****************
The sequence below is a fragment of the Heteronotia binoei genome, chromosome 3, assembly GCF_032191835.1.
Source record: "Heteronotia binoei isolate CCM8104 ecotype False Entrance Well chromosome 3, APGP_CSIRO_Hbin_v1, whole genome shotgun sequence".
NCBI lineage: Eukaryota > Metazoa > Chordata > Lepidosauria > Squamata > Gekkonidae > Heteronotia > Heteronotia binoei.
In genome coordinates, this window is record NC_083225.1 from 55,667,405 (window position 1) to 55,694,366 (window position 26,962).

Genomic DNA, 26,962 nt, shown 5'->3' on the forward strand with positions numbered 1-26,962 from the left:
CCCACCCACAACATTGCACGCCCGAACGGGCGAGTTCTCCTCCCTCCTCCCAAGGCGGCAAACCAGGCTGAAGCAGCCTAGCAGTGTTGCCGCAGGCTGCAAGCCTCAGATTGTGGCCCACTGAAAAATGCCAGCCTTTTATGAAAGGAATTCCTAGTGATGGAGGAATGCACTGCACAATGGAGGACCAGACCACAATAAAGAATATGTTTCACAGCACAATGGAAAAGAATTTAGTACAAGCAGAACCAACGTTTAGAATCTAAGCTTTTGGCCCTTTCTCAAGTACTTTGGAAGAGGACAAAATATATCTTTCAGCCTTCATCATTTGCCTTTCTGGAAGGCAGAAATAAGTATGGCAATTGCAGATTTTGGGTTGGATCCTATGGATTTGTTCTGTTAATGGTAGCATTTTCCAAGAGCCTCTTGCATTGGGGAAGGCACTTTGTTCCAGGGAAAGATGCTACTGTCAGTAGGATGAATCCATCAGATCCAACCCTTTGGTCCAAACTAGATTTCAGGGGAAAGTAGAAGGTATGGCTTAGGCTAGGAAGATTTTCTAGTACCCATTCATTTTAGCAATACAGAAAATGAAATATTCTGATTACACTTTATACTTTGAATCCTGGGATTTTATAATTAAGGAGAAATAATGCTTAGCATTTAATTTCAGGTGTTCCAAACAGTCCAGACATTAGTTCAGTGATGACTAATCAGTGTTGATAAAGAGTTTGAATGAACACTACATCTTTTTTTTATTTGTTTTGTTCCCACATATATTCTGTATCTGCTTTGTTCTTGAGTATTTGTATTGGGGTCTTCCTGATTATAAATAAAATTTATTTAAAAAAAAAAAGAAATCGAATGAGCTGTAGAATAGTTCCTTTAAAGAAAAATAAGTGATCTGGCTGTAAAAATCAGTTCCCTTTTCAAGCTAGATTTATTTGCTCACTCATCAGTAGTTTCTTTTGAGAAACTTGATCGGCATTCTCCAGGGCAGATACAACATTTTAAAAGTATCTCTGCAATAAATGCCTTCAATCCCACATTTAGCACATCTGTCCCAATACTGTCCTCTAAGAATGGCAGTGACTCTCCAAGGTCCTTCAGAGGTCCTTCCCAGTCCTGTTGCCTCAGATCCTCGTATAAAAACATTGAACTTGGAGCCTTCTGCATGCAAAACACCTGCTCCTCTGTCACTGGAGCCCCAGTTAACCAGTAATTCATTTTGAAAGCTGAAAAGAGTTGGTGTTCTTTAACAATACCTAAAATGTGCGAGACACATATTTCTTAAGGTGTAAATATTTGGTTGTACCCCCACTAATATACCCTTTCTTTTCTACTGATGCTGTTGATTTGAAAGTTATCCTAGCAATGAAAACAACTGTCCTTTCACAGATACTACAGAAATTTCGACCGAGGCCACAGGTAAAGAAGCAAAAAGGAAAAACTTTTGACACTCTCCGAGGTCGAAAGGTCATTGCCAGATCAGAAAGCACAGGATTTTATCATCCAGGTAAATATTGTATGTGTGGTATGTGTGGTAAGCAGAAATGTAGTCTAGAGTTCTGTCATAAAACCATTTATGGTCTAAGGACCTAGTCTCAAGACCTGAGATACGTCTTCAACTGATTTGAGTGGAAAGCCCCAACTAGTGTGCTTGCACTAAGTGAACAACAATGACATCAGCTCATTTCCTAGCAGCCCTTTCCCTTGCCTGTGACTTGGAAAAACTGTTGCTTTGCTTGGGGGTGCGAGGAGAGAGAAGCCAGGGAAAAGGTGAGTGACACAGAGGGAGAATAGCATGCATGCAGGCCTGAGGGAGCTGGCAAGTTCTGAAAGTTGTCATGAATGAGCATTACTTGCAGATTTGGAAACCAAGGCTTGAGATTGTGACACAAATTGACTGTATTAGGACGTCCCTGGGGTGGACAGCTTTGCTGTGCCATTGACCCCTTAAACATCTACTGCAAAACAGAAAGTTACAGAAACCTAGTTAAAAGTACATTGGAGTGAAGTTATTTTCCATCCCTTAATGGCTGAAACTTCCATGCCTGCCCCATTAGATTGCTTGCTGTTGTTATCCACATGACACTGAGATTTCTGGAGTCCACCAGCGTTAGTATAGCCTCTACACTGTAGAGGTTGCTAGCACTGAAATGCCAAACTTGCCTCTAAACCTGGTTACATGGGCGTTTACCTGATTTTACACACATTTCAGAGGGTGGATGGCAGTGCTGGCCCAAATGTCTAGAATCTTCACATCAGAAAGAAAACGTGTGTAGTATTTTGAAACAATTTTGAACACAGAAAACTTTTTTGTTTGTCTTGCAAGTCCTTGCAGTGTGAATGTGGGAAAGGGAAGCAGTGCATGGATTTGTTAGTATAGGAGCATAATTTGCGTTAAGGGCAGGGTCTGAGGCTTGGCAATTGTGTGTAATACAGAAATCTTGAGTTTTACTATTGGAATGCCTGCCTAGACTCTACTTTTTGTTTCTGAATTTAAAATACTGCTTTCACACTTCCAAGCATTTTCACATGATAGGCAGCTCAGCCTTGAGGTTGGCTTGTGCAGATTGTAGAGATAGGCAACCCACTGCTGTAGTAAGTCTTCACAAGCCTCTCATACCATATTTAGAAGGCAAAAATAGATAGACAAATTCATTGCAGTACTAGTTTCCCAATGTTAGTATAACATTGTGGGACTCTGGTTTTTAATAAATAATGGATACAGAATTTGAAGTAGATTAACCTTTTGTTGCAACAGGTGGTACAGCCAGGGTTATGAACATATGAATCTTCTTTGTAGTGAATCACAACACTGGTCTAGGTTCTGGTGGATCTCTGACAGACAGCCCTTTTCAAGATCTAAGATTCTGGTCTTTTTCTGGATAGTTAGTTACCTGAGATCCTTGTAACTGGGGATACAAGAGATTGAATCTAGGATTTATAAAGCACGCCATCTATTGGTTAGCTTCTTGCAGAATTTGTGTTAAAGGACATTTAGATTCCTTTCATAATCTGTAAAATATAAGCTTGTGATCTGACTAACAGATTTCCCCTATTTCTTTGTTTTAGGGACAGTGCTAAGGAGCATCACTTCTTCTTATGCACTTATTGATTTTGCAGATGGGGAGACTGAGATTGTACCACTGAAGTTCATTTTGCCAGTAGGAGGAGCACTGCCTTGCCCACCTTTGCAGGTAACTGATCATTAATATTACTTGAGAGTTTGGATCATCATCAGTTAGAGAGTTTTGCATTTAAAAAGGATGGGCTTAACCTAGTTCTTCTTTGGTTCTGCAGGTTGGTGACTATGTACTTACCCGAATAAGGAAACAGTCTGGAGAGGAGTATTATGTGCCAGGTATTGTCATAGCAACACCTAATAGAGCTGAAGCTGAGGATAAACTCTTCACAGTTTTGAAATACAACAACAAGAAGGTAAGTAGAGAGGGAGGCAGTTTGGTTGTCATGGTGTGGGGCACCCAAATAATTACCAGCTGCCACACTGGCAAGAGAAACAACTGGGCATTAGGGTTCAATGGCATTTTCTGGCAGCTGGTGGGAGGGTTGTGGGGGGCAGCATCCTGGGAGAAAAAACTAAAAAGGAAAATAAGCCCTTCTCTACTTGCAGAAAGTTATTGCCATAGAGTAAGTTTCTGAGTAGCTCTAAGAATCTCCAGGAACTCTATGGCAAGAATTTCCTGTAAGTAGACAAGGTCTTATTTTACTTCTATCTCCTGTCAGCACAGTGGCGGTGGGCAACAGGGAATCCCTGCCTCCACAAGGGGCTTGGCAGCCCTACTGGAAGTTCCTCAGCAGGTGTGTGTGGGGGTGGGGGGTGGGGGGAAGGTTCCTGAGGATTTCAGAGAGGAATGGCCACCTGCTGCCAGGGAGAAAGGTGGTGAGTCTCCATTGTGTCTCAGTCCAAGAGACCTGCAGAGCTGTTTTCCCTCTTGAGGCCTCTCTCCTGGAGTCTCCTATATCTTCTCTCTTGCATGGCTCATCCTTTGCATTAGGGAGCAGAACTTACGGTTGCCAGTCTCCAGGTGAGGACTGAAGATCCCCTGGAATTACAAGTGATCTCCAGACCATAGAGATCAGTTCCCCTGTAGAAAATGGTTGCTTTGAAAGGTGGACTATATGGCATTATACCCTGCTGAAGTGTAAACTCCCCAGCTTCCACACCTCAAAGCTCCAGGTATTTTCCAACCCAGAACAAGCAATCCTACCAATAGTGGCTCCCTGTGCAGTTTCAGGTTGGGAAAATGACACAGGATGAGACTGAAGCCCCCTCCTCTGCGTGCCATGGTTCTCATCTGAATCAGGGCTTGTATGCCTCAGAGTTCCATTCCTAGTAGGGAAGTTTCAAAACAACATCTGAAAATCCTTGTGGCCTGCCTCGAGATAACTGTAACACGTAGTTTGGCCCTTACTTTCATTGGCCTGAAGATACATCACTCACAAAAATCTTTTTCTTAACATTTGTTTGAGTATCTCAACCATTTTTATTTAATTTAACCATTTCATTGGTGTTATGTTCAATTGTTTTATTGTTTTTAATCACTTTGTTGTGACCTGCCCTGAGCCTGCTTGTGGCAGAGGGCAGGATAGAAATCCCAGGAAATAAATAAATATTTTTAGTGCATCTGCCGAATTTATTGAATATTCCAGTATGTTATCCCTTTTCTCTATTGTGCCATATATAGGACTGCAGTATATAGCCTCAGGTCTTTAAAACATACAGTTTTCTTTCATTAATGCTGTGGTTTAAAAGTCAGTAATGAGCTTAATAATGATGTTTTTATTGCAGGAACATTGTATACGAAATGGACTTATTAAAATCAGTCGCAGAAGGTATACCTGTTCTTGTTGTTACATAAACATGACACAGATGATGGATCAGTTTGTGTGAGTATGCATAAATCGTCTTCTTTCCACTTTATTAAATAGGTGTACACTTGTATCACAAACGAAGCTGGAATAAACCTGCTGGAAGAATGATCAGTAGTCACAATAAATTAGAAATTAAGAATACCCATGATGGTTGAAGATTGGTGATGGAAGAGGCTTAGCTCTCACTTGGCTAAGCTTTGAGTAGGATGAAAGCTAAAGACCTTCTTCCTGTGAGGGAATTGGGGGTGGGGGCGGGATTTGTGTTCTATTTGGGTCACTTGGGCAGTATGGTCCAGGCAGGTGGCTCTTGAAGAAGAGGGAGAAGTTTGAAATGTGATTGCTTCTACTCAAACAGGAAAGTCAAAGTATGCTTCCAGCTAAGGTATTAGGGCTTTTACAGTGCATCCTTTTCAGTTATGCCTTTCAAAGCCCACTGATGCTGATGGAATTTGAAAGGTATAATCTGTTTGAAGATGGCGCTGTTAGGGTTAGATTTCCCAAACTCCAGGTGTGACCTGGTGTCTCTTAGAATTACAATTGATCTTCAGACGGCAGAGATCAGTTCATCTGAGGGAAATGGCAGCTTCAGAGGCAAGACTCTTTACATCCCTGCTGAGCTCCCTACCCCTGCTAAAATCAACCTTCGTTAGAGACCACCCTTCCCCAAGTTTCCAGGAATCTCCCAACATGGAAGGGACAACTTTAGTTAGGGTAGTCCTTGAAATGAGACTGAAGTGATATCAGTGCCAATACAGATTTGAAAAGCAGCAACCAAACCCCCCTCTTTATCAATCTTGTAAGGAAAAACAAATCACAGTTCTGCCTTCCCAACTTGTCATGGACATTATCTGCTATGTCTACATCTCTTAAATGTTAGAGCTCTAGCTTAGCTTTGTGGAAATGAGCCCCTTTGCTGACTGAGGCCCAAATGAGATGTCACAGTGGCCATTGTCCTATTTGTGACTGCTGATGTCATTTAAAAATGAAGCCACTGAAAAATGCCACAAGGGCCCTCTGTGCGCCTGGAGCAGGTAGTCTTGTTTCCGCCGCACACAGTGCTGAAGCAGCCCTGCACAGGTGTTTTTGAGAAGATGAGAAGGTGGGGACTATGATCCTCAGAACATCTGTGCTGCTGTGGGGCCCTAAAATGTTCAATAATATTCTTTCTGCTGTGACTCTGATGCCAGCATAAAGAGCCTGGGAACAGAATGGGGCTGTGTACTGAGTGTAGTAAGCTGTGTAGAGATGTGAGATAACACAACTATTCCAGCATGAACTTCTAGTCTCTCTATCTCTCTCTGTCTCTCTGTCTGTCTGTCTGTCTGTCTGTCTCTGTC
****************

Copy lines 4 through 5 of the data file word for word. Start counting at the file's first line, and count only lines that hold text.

In genome coordinates, this window is record NC_083225.1 from 55,667,405 (window position 1) to 55,694,366 (window position 26,962).

Genomic DNA, 26,962 nt, shown 5'->3' on the forward strand with positions numbered 1-26,962 from the left: